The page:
The town had just 72 hours to put together the festivities after it received confirmation that the Sullenbergers would attend, although officials knew from the time the pilot was found to be from Danville that a big welcome home was in order. The family preferred something smaller than a parade but 5,000 people and news crews from around the world insisted that everyone share this touching moment.
The celebration went off without a hitch - the bands were assembled and performed well, including "Those Magnificent Men and their Flying Machines." Bagpiper Nick Theriault played to draw the attention of the crowd, and Danville teen Grace Leer belted out a rousing rendition of the Star Spangled Banner. Right on cue a military aircraft did a flyover. Sullenberger was honored by Mayor Newell Arnerich, Police Chief Chris Wenzel, Fire Chief Richard Price and U.S. Rep. Jerry McNerney, and introduced by his wife Lorrie. After his brief comments to the cheering crowd, a private reception was held for the Sullenbergers and their friends. The thousands of others who had come to honor the hero pilot headed out, many going downtown to enjoy Sully Burgers or other specialties at Danville shops.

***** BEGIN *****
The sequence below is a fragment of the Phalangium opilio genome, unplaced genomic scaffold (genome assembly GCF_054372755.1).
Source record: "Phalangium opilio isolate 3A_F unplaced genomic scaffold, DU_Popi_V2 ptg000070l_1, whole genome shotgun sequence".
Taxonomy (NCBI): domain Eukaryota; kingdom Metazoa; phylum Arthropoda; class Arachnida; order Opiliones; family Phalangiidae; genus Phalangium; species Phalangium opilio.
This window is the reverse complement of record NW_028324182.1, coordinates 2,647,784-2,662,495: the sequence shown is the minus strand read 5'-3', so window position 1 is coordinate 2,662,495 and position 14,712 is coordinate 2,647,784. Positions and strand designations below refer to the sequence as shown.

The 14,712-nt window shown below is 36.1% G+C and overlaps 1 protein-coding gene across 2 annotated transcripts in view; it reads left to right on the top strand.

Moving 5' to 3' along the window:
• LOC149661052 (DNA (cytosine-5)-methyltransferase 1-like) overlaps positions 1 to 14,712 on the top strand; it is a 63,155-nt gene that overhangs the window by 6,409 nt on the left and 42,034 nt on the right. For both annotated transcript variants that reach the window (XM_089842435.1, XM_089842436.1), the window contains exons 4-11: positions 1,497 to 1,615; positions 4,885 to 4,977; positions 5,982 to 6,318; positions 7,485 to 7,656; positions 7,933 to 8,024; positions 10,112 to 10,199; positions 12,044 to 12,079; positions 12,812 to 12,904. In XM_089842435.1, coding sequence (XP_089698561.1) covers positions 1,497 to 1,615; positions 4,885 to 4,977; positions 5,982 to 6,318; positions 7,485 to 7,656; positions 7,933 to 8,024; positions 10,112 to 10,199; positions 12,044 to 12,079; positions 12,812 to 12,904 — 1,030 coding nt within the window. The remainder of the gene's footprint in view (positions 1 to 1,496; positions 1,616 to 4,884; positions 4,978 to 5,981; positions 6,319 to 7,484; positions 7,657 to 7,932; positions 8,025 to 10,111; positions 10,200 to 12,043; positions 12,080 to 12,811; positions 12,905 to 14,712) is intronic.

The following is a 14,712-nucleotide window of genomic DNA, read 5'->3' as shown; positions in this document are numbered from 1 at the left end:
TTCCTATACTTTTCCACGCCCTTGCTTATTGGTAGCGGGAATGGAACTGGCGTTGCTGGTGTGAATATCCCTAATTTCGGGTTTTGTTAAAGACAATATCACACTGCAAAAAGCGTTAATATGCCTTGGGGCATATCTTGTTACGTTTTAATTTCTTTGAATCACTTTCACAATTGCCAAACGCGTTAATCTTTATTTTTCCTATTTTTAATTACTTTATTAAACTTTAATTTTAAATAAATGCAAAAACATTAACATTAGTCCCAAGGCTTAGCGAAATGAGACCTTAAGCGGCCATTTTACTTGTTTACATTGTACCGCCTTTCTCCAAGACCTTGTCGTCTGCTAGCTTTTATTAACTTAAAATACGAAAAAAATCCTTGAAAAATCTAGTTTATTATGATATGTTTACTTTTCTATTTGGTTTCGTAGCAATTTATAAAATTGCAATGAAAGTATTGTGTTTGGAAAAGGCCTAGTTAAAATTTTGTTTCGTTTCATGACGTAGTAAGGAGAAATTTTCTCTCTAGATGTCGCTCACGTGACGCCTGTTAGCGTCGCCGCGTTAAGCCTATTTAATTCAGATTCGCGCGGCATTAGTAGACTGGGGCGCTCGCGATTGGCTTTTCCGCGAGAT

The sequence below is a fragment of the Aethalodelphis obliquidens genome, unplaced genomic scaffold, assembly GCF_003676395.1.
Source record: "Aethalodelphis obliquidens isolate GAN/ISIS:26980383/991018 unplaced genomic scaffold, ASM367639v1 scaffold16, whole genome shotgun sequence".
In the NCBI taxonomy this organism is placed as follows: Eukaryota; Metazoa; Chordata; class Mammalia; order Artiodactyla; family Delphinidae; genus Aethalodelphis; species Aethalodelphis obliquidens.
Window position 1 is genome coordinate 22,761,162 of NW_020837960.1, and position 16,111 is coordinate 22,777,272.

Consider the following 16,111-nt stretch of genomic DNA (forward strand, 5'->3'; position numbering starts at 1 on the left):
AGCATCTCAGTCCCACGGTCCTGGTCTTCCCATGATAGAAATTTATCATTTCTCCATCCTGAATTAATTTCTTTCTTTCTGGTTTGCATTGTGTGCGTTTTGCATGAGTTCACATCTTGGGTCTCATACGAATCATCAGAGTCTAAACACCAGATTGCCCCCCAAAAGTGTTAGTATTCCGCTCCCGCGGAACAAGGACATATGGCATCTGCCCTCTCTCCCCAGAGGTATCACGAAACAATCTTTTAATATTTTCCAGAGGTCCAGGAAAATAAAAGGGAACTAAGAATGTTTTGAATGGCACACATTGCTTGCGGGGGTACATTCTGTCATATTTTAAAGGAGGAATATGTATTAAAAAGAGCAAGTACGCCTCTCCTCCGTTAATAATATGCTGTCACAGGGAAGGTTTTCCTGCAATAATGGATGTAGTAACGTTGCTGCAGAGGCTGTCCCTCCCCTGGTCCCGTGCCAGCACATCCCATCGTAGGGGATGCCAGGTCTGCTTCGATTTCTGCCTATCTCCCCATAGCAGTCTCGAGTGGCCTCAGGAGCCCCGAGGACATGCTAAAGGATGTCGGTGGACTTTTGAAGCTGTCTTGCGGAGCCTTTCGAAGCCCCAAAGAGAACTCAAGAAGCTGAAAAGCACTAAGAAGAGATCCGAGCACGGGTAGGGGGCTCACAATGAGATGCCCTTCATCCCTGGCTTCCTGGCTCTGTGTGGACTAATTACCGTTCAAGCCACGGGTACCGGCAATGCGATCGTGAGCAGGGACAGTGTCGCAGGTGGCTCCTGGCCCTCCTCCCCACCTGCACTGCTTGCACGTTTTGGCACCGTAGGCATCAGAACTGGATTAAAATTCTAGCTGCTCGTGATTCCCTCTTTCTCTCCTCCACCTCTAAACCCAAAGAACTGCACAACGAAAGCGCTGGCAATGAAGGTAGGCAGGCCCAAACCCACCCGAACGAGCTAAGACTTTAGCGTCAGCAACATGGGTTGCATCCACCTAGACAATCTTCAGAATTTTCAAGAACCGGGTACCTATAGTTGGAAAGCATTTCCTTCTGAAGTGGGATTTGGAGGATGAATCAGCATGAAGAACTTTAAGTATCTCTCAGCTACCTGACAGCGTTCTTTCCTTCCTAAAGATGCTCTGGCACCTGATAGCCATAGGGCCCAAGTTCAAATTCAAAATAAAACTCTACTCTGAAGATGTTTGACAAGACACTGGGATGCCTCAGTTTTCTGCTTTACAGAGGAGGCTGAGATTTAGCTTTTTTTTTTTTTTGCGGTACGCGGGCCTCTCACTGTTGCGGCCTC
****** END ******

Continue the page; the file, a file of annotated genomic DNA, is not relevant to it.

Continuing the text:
Everything was orderly and efficient, a nice tribute to Sully and a true community celebration, reminiscent of the Fourth of July Parade, which organizers work on for one year. The Town of Danville is to be commended for its efficiency and good taste in welcoming back Capt. Sullenberger. And although he insisted that he and the crew were just doing their jobs, Capt. Sullenberger is indeed our hometown hero.